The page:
If your up for it do it yourself unless the mortgage company, like mine, want a guarantee..





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zetec

posted on 15/11/15 at 01:34 AM Reply With Quote
As said earlier good ventilation is the key. There should be a unblocked air bricks and under floor draft. Our place has drafts from the sliding sash windows, ill fitting doors and open chimney and result no condensation...place is like a fridge in the winter but character building!

Remember seeing a program about a council housing inspector who looked after all ages of property. He said in all his years he had never found a case of rising damp, but plenty of leaking pipes/gutters/blocked air bricks and soil bridging the damp course. Most houses of this age have slate damp course which is hardly going to breakdown or rot away, but if damp can find a way around it then it will.

[Edited on 15/11/15 by zetec]





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cliftyhanger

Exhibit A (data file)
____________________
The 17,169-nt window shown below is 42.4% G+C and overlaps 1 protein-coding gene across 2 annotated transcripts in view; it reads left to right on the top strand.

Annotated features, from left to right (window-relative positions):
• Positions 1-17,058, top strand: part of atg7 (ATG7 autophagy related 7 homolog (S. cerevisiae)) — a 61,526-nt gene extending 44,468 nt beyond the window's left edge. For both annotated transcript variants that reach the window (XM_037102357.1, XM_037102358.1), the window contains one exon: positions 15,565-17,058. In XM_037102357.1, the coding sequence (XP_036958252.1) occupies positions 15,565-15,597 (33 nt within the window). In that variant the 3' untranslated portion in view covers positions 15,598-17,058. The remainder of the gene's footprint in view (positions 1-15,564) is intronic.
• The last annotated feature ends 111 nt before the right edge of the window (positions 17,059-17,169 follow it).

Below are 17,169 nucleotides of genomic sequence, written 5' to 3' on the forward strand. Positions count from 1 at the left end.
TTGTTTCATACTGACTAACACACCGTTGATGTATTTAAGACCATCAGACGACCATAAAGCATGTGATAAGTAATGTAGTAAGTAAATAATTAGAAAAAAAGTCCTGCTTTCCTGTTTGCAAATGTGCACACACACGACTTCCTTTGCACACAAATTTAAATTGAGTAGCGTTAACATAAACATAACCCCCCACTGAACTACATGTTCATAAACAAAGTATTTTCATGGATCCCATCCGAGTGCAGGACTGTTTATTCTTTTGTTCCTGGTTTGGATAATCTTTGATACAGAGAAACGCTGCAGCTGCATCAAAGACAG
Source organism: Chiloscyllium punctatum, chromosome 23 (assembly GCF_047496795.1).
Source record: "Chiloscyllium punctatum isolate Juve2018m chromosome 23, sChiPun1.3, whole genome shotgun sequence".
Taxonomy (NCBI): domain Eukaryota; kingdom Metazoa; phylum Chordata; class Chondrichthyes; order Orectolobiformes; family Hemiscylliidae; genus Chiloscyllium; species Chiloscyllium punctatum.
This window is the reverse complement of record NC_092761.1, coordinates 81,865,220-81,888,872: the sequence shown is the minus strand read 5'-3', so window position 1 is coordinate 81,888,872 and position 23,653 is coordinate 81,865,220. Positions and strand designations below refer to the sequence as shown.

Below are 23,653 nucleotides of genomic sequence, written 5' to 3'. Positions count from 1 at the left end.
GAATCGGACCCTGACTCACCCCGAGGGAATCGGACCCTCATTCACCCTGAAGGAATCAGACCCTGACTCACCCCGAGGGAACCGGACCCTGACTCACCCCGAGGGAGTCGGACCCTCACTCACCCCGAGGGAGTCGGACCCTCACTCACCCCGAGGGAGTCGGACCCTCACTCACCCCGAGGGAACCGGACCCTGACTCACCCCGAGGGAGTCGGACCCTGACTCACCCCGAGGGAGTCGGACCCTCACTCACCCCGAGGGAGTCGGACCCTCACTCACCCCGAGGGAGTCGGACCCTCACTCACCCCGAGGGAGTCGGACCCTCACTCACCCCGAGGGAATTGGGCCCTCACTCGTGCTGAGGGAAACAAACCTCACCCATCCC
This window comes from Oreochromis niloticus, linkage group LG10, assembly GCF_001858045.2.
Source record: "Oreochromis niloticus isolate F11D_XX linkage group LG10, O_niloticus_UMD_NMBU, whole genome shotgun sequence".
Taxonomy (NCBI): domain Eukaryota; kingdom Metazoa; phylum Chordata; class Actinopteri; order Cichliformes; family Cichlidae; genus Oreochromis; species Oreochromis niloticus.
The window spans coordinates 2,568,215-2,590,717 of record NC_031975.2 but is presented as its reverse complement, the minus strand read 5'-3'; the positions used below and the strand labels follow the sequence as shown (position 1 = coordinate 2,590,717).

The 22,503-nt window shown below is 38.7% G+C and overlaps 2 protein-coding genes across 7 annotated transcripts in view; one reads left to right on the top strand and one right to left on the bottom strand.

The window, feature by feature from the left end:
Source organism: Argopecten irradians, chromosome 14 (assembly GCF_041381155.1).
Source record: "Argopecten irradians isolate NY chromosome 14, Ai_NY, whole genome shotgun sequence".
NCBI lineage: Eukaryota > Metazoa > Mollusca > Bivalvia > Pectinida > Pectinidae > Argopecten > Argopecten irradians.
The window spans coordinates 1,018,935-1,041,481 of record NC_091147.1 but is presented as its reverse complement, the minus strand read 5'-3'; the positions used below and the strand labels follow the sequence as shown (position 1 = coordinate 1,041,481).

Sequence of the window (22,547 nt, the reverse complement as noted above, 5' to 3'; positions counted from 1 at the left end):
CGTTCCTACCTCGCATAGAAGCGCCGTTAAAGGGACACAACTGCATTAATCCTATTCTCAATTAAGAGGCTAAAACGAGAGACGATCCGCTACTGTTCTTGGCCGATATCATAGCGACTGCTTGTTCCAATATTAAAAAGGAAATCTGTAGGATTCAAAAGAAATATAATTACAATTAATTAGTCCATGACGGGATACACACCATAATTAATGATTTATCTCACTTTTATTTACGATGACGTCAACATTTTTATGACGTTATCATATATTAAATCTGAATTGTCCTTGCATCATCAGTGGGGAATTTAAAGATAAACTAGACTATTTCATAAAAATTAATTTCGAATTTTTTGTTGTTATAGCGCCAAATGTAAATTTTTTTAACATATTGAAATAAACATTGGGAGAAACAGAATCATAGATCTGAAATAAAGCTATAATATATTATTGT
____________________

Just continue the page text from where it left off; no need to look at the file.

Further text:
posted on 15/11/15 at 07:31 AM Reply With Quote
http://www.heritage-house.org/managing-damp-in-old-buildings.html

Have a read, it is a bit of an education.......
there are plenty of sites, many with no commercial arm, just offering advice.

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corrado vr6

posted on 15/11/15 at 10:16 AM Reply With Quote
Hmmmm that Is an interesting read

My only issue is I can understand damp and learn as much about it as possible, but as soon as it's back on the market and another buyer has a survey done it will show up that it's damp and they will be advised the same thing!

However the house doesn't smell damp, no plaster falling off and it wouldn't have been decorated in years! There is no mould or signs of damp either, just the surveyors meter reading





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Sam_68

posted on 15/11/15 at 11:16 AM Reply With Quote
quote:
Originally posted by cliftyhanger
http://www.heritage-house.org/managing-damp-in-old-buildings.html

Have a read, it is a bit of an education.......
there are plenty of sites, many with no commercial arm, just offering advice.


That's a very good link!

By-and-large (speaking as someone with a good background in building science & who has been Design & Technical Director of a major timber frame manufacturer, where obviously consideration of moisture control is critical), I agree firmly with most of what is said, when applicable to older buildings - and hence it is certainly very good advice/background reading for the OP.

I would make two observations, however:

1) It doesn't apply to modern UK construction techniques and materials and would be very dangerous to interpret in that way.